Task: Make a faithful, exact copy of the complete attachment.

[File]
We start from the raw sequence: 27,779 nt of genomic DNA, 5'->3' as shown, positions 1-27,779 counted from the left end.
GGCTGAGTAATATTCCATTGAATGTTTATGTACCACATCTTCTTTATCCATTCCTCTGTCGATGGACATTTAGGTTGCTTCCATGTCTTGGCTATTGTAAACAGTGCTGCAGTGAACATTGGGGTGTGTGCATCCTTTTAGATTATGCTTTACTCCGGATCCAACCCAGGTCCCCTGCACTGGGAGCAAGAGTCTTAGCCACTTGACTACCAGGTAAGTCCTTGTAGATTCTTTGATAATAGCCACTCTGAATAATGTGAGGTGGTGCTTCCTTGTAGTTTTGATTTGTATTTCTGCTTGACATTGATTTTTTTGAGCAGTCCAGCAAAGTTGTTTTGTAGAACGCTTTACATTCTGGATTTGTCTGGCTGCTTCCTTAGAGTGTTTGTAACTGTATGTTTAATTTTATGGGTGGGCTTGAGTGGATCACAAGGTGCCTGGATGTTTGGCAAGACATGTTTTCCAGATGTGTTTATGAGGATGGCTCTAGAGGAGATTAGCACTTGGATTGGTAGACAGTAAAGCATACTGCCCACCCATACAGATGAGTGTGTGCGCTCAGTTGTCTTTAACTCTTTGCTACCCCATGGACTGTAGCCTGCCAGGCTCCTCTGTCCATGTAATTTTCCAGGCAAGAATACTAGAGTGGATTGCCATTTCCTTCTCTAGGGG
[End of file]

We start from the raw sequence: 27,779 nt of genomic DNA, 5'->3' as shown, positions 1-27,779 counted from the left end.
GGCTGAGTAATATTCCATTGAATGTTTATGTACCACATCTTCTTTATCCATTCCTCTGTCGATGGACATTTAGGTTGCTTCCATGTCTTGGCTATTGTAAACAGTGCTGCAGTGAACATTGGGGTGTGTGCATCCTTTTAGATTATGCTTTACTCCGGATCCAACCCAGGTCCCCTGCACTGGGAGCAAGAGTCTTAGCCACTTGACTACCAGGTAAGTCCTTGTAGATTCTTTGATAATAGCCACTCTGAATAATGTGAGGTGGTGCTTCCTTGTAGTTTTGATTTGTATTTCTGCTTGACATTGATTTTTTTGAGCAGTCCAGCAAAGTTGTTTTGTAGAACGCTTTACATTCTGGATTTGTCTGGCTGCTTCCTTAGAGTGTTTGTAACTGTATGTTTAATTTTATGGGTGGGCTTGAGTGGATCACAAGGTGCCTGGATGTTTGGCAAGACATGTTTTCCAGATGTGTTTATGAGGATGGCTCTAGAGGAGATTAGCACTTGGATTGGTAGACAGTAAAGCATACTGCCCACCCATACAGATGAGTGTGTGCGCTCAGTTGTCTTTAACTCTTTGCTACCCCATGGACTGTAGCCTGCCAGGCTCCTCTGTCCATGTAATTTTCCAGGCAAGAATACTAGAGTGGATTGCCATTTCCTTCTCTAGGGG